he clutched a small box with a seal on it. The woman explained what had happened and what she took with her, "We had no time! No warning! The sheriff's car came through blasting that we had to leave now! The fire is coming!" She continued, "There was no time to pack anything. I just grabbed what was nearby. If it wasn't for my neighbor I would not be here now." ... looking down at the box she held, saying something about ashes, her voice trailed off, smothered by the din from the traffic as others evacuating Tallac Village and Gardner Mountain streamed by ... Ashes to Ashes.

Angora Wildfire spreads to Gardner Mountain.

Favourable weather conditions Wednesday helped firefighters gain about 55% containment of the Angora Wildfire. Total containment is projected by next Wednesday July 3rd.

Saturday, June 28, 2008

Wildfire Jumps Containment Line

Update - Tahoe In Flames

This week is the anniversary of the 2007 Angora Wildfire in Tahoe and I will be posting the series of first-hand articles I published during the Angora fire.

26 June 2007 - Angora Lake Fire - Lake Tahoe CA.

Bad news this afternoon. The Angora Lake wildfire jumped the forward containment line the fire crews had worked hard the past day to lay down. Mid afternoon winds picked up momentum and carried large flaming embers over Gardner Mountain and across Emerald Bay Road (Hwy 89) into forested areas between town and the popular turn-of-the-century resort area of Camp Richardson. Spot fires flared up quickly in the dry timber that borders the shore of Lake Tahoe.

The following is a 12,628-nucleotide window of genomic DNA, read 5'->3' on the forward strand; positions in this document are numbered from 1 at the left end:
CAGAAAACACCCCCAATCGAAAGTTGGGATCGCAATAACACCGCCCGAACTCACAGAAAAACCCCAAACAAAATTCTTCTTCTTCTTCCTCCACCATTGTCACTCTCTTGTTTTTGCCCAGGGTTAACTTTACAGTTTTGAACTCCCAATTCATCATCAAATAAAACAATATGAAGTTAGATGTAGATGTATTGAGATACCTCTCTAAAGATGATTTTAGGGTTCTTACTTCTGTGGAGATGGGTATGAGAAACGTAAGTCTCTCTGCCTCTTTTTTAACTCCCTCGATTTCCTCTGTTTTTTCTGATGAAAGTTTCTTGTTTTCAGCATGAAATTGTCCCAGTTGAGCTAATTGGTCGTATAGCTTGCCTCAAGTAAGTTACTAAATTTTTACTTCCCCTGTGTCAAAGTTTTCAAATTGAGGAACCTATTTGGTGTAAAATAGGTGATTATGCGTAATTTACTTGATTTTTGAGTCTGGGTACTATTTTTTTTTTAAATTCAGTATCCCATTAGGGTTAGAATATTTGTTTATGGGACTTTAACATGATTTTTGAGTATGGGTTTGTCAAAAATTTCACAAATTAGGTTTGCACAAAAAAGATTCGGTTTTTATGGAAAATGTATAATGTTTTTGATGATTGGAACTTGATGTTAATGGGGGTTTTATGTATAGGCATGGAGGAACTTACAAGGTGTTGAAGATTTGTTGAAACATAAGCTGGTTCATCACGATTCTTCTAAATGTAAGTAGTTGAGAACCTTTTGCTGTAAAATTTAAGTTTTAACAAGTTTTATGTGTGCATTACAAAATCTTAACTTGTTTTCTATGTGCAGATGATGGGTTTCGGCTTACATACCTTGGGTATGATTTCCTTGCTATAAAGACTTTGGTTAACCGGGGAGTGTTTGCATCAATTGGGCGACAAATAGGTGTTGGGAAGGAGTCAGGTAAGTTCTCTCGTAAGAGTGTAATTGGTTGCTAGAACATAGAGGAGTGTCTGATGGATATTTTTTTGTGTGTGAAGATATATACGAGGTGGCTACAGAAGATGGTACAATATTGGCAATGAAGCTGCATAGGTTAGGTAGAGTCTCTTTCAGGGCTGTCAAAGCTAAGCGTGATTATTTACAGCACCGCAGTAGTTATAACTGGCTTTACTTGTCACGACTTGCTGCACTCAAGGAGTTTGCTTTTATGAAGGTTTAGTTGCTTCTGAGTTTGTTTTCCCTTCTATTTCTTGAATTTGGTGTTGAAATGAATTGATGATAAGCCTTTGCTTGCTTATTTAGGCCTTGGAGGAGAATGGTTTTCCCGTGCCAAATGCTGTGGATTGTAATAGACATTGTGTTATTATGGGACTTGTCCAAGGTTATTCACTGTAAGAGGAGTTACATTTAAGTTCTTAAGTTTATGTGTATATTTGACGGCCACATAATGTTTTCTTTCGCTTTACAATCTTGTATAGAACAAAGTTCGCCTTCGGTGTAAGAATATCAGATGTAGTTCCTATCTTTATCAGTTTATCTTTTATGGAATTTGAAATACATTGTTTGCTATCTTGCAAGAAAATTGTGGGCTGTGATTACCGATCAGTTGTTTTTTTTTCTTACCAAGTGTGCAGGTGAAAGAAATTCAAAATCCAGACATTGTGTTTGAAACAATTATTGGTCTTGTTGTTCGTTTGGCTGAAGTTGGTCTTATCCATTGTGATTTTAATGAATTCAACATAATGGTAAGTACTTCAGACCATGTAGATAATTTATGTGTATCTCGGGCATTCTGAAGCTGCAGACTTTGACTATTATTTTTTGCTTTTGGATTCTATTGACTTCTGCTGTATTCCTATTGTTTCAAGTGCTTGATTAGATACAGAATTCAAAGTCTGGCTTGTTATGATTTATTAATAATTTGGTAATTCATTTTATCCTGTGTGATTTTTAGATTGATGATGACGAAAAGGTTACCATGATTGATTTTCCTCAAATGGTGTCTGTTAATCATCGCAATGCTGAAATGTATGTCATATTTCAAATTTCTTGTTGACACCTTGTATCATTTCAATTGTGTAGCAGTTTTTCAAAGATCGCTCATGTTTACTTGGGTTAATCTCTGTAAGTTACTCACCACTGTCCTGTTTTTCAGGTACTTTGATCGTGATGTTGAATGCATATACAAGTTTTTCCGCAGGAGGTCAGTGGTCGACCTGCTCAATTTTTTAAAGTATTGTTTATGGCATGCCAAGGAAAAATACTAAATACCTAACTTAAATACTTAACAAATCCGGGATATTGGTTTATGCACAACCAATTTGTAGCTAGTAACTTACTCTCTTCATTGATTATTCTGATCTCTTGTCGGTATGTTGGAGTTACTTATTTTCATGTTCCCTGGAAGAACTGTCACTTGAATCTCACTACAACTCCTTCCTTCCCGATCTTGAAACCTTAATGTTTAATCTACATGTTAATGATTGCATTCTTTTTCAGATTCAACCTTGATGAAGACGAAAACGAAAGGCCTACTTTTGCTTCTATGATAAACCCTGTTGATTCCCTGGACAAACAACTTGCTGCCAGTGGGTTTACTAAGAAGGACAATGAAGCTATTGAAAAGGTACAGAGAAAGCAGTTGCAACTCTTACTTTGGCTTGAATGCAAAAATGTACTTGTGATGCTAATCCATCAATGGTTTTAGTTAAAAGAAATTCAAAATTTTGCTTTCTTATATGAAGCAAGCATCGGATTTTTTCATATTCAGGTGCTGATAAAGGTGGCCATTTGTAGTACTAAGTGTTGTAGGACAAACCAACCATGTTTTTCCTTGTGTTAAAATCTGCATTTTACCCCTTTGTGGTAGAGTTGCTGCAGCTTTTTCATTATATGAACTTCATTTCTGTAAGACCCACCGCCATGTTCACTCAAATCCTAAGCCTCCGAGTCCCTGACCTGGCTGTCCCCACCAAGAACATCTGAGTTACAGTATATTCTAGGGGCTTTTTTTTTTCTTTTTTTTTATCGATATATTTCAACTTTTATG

Concerted effort was redirected from the main blaze to squelch the new fires before they could grow into another roaring inferno. During this time the winds carried the main blaze around the sides of Gardner Mountain threatening homes in the Gardner Mountain neighborhood and Tallac Village. Both neighborhoods had to be placed under forced evacuation. Because of the possibility of the wildfire could again breach the containment line, the Tahoe Keys and Tahoe Island neighborhoods, near this afternoon’s flare up, have been placed on alert with a voluntary evacuation request. Tallac Village is in the northwest corner of the “Y”, the junction of US-50 and Hwy 89. The area around the “Y” is South Lake Tahoe’s major commercial district and downtown area.